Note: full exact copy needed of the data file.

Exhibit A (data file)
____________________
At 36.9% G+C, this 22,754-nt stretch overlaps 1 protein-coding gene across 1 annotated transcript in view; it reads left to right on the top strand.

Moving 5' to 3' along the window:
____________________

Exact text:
At 36.9% G+C, this 22,754-nt stretch overlaps 1 protein-coding gene across 1 annotated transcript in view; it reads left to right on the top strand.

Moving 5' to 3' along the window: